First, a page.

Another option is to Multiclass with your feats. This doesn’t open up a great variety of options, but a few aren’t too bad. Remember, you’re an implement class, so taking Rogue for sneak attack doesn’t work. If you’re looking for some damage, check out Ranger – you get Hunter’s Quarry for two turns (Hint: It’s a minor action, and it lasts until the end of your next turn) which means a possible +2d6 damage per encounter at Heroic tier. Multiclass skills are grand because they grant an extra trained skill, which again makes you the hero of the Skill Challenges.

You can also spend feats to use weapons as implements, get a Frost weapon, use it as an implement, take Wintertouched and Lasting Frost to try to get that thing going, but I think Teh Intarwebs is convinced that this “Permafrost” combo is better than it truly is.

Instead, I have a different plan. First, we overcome the poor implement choices of the Vampire by multiclassing into Sorcerer with either Soul of Sorcery (sorcerer implements and a Resist 5 of your choice, but you need Str 13) or Arcane Prodigy (sorcerer implements, Arcana training, and a oddly-placed encounter power that adds +2 to your next damage roll). I think Resist 5 is probably the better choice – both are good, but neither seems outstanding to me.

At any rate, once this feat is under your belt, you can use a staff implement. Next, you take Staff Expertise (+1/+2/+3 to attack with the staff, and your ranged and area attacks don’t provoke opportunity attacks). Now the relative lack of mobility for the Vampire is not as big of an issue – Vampires have a Ranged 5 at-will attack (that has +2 to hit built in) which doesn’t provoke and pulls the target toward you.

And now you have access to one of the best (especially for the price) magic items in the game – the Staff of Ruin. The Staff of Ruin has a d10 critical and adds its enhancement bonus as an item bonus to damage rolls (meaning it effectively adds its enhancement bonus twice to damage rolls). It doesn’t have a power, but most item powers are disappointing anyway – I’d much rather have a strong Property on the item so it’s always doing something for me. Now, the Staff of Ruin is a nuclear weapon in the hands of a Sorcerer or Wizard with their bursts and blasts (adding that extra damage over and over on multiple targets), but it still cuts hard in the hands of a Vampire.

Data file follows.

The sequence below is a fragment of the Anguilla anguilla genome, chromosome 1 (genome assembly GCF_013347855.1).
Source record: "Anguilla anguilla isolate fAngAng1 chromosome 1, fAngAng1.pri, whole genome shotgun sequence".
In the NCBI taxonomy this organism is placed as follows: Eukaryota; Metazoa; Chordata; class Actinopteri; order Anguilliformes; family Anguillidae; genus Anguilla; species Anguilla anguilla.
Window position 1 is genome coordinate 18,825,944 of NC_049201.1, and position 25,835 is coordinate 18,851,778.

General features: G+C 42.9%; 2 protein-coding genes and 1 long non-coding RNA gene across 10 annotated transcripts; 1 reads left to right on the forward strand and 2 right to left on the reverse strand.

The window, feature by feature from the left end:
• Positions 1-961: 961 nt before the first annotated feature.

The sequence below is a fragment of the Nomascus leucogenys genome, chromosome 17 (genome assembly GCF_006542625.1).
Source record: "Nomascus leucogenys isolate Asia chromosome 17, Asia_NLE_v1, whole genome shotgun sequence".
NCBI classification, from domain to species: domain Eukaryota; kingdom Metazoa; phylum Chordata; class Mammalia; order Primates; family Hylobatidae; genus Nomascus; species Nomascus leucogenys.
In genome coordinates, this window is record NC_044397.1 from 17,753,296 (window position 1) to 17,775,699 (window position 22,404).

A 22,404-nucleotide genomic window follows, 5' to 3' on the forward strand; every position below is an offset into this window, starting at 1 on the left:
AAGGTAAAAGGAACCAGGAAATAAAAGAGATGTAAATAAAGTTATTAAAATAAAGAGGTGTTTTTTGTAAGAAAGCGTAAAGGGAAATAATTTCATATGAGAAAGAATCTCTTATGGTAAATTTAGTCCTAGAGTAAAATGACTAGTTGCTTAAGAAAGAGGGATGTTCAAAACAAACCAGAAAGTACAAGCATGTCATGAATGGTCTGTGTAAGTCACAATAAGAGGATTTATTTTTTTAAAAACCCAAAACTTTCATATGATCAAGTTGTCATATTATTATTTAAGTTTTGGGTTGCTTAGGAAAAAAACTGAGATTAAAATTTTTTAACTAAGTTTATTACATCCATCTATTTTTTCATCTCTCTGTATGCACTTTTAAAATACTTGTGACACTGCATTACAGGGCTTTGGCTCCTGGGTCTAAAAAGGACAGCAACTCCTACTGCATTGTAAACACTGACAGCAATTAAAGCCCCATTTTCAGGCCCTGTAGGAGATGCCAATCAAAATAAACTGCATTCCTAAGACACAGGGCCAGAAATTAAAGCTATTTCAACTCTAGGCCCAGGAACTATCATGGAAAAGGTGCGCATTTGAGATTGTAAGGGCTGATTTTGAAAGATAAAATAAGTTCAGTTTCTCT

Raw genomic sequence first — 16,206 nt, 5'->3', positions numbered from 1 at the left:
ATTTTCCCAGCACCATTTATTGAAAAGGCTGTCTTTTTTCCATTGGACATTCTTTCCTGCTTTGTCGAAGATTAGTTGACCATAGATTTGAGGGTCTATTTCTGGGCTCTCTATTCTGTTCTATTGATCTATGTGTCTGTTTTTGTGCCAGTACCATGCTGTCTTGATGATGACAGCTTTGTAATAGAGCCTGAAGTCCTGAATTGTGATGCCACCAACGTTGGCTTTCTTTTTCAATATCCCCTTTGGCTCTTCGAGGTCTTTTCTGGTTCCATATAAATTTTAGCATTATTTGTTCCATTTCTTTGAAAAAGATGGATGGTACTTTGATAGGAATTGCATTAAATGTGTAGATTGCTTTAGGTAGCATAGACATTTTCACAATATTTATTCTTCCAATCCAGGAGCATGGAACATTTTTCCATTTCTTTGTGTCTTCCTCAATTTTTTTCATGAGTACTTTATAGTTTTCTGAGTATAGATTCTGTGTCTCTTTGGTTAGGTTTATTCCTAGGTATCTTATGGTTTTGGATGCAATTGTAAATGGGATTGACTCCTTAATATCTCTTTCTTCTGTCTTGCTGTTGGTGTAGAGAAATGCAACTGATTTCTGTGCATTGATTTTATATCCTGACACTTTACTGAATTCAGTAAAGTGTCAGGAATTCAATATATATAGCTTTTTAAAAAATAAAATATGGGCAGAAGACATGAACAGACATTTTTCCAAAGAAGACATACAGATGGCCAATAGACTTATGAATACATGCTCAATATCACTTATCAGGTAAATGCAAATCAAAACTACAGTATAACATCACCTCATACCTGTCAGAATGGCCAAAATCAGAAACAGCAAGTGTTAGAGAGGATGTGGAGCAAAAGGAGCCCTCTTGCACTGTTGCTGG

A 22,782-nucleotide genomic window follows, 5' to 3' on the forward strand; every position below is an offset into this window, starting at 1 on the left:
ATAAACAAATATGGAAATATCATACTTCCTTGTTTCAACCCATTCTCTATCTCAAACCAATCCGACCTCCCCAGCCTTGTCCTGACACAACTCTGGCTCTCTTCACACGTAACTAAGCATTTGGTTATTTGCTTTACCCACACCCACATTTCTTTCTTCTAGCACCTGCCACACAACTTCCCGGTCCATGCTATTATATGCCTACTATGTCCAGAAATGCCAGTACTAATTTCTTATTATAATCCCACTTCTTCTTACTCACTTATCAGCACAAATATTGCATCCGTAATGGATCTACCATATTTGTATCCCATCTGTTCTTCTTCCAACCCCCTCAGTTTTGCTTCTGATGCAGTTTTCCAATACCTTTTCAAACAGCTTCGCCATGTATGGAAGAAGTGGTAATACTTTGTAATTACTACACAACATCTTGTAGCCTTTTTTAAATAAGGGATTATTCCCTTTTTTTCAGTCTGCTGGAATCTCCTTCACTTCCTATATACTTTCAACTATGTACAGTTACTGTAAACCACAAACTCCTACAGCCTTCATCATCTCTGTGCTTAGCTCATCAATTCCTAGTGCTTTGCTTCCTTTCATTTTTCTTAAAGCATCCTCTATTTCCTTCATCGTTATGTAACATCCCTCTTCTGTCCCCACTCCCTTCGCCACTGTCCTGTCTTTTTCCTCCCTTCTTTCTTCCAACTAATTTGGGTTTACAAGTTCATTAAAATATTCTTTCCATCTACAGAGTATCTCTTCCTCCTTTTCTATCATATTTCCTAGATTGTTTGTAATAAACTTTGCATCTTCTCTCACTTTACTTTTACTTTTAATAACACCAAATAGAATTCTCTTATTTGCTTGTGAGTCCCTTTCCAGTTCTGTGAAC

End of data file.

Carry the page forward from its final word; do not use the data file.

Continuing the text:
If you go the staff route, you still have 5 feats left over to pick up those utility or defensive feats, or grab more multiclass feats and pick up Sorcerer powers (which you can use in melee without worrying, thanks to Staff Expertise). I highly recommend Superior Implement Training for the Accurate Staff, which grants a +1 untyped bonus to all attacks made with it.

I wish I could tell you that, instead, you can multiclass as a monk and really get some nice movement feats and such… but although monks have staff as an implement, multiclass monks only get ki focuses. I know – it makes me sad, too.

You have other staff-using classes to multiclass into, but most of them aren’t going to achieve synergy with what you’ve got as a Vampire (and you’re going to have to invest in an Ability Score that isn’t Dexterity or Charisma). Do you want to change into a wolf for style (but be unable to use your Vampire powers)? Then multiclass as a druid. As an Artificer, you get a healing power once per day (which probably makes it the best second choice). Invoker can get you Ritual Casting, so it’s not bad if you were going to take Ritual Casting anyway (but one wonders why a Vampire would be the party’s Ritual Caster). Sorry folks, Sorcerer is pretty much the only good choice if you want to be the staff vampire.